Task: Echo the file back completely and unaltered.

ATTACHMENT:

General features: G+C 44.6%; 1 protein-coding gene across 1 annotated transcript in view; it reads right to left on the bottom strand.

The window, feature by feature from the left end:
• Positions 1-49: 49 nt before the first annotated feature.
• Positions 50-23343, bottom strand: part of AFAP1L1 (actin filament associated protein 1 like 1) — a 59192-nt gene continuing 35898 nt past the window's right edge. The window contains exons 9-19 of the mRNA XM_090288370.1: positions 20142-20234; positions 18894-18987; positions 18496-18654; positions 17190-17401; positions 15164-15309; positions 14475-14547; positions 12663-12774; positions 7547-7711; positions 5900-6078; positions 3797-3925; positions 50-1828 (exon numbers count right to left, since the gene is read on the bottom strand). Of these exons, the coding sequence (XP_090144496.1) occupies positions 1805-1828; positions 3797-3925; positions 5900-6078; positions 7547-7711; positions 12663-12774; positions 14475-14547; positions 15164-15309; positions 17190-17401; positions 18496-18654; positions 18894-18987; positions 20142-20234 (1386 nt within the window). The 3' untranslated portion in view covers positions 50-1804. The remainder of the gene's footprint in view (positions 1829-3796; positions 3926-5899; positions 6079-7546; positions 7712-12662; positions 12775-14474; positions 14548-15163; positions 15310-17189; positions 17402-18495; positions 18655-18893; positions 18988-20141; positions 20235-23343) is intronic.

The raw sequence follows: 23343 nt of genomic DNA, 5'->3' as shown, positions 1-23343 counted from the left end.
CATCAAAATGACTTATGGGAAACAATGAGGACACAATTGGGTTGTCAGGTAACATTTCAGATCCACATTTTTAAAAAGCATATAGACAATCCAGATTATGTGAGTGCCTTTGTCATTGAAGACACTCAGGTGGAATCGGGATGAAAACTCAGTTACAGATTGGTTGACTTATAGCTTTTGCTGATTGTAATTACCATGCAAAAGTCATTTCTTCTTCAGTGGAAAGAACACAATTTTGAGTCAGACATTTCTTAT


General features: G+C 44.6%; 1 protein-coding gene across 1 annotated transcript in view; it reads right to left on the bottom strand.

The window, feature by feature from the left end:
• Positions 1-49: 49 nt before the first annotated feature.
• Positions 50-23343, bottom strand: part of AFAP1L1 (actin filament associated protein 1 like 1) — a 59192-nt gene continuing 35898 nt past the window's right edge. The window contains exons 9-19 of the mRNA XM_090288370.1: positions 20142-20234; positions 18894-18987; positions 18496-18654; positions 17190-17401; positions 15164-15309; positions 14475-14547; positions 12663-12774; positions 7547-7711; positions 5900-6078; positions 3797-3925; positions 50-1828 (exon numbers count right to left, since the gene is read on the bottom strand). Of these exons, the coding sequence (XP_090144496.1) occupies positions 1805-1828; positions 3797-3925; positions 5900-6078; positions 7547-7711; positions 12663-12774; positions 14475-14547; positions 15164-15309; positions 17190-17401; positions 18496-18654; positions 18894-18987; positions 20142-20234 (1386 nt within the window). The 3' untranslated portion in view covers positions 50-1804. The remainder of the gene's footprint in view (positions 1829-3796; positions 3926-5899; positions 6079-7546; positions 7712-12662; positions 12775-14474; positions 14548-15163; positions 15310-17189; positions 17402-18495; positions 18655-18893; positions 18988-20141; positions 20235-23343) is intronic.

The raw sequence follows: 23343 nt of genomic DNA, 5'->3' as shown, positions 1-23343 counted from the left end.
CATCAAAATGACTTATGGGAAACAATGAGGACACAATTGGGTTGTCAGGTAACATTTCAGATCCACATTTTTAAAAAGCATATAGACAATCCAGATTATGTGAGTGCCTTTGTCATTGAAGACACTCAGGTGGAATCGGGATGAAAACTCAGTTACAGATTGGTTGACTTATAGCTTTTGCTGATTGTAATTACCATGCAAAAGTCATTTCTTCTTCAGTGGAAAGAACACAATTTTGAGTCAGACATTTCTTAT